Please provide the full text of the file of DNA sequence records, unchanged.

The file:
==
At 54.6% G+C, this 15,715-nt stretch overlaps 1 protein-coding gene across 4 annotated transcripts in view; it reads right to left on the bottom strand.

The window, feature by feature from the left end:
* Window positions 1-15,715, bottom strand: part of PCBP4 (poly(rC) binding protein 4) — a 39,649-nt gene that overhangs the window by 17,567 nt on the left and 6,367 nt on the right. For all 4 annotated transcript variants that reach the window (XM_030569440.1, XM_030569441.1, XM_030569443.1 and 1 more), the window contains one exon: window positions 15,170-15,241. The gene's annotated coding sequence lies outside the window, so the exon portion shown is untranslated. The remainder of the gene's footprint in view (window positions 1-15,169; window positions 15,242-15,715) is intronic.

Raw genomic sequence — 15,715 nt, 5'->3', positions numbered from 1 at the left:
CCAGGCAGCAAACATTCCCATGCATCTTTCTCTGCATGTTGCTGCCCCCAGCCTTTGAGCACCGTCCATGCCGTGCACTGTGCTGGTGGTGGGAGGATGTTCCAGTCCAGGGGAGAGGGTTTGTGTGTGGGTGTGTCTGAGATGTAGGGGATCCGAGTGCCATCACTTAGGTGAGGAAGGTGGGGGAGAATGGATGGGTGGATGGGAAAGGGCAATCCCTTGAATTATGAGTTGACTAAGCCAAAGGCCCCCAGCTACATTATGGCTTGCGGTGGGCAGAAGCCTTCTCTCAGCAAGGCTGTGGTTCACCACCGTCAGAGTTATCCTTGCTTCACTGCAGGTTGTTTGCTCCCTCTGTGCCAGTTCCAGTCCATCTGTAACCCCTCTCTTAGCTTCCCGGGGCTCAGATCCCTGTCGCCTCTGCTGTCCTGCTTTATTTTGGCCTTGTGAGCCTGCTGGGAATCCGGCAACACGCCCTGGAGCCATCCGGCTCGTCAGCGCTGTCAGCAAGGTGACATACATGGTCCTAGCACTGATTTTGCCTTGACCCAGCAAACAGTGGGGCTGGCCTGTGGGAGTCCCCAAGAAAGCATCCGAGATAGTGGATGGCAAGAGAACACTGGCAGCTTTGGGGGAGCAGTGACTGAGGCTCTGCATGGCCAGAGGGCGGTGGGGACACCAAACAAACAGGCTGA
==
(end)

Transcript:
At 54.6% G+C, this 15,715-nt stretch overlaps 1 protein-coding gene across 4 annotated transcripts in view; it reads right to left on the bottom strand.

The window, feature by feature from the left end:
* Window positions 1-15,715, bottom strand: part of PCBP4 (poly(rC) binding protein 4) — a 39,649-nt gene that overhangs the window by 17,567 nt on the left and 6,367 nt on the right. For all 4 annotated transcript variants that reach the window (XM_030569440.1, XM_030569441.1, XM_030569443.1 and 1 more), the window contains one exon: window positions 15,170-15,241. The gene's annotated coding sequence lies outside the window, so the exon portion shown is untranslated. The remainder of the gene's footprint in view (window positions 1-15,169; window positions 15,242-15,715) is intronic.

Raw genomic sequence — 15,715 nt, 5'->3', positions numbered from 1 at the left:
CCAGGCAGCAAACATTCCCATGCATCTTTCTCTGCATGTTGCTGCCCCCAGCCTTTGAGCACCGTCCATGCCGTGCACTGTGCTGGTGGTGGGAGGATGTTCCAGTCCAGGGGAGAGGGTTTGTGTGTGGGTGTGTCTGAGATGTAGGGGATCCGAGTGCCATCACTTAGGTGAGGAAGGTGGGGGAGAATGGATGGGTGGATGGGAAAGGGCAATCCCTTGAATTATGAGTTGACTAAGCCAAAGGCCCCCAGCTACATTATGGCTTGCGGTGGGCAGAAGCCTTCTCTCAGCAAGGCTGTGGTTCACCACCGTCAGAGTTATCCTTGCTTCACTGCAGGTTGTTTGCTCCCTCTGTGCCAGTTCCAGTCCATCTGTAACCCCTCTCTTAGCTTCCCGGGGCTCAGATCCCTGTCGCCTCTGCTGTCCTGCTTTATTTTGGCCTTGTGAGCCTGCTGGGAATCCGGCAACACGCCCTGGAGCCATCCGGCTCGTCAGCGCTGTCAGCAAGGTGACATACATGGTCCTAGCACTGATTTTGCCTTGACCCAGCAAACAGTGGGGCTGGCCTGTGGGAGTCCCCAAGAAAGCATCCGAGATAGTGGATGGCAAGAGAACACTGGCAGCTTTGGGGGAGCAGTGACTGAGGCTCTGCATGGCCAGAGGGCGGTGGGGACACCAAACAAACAGGCTGA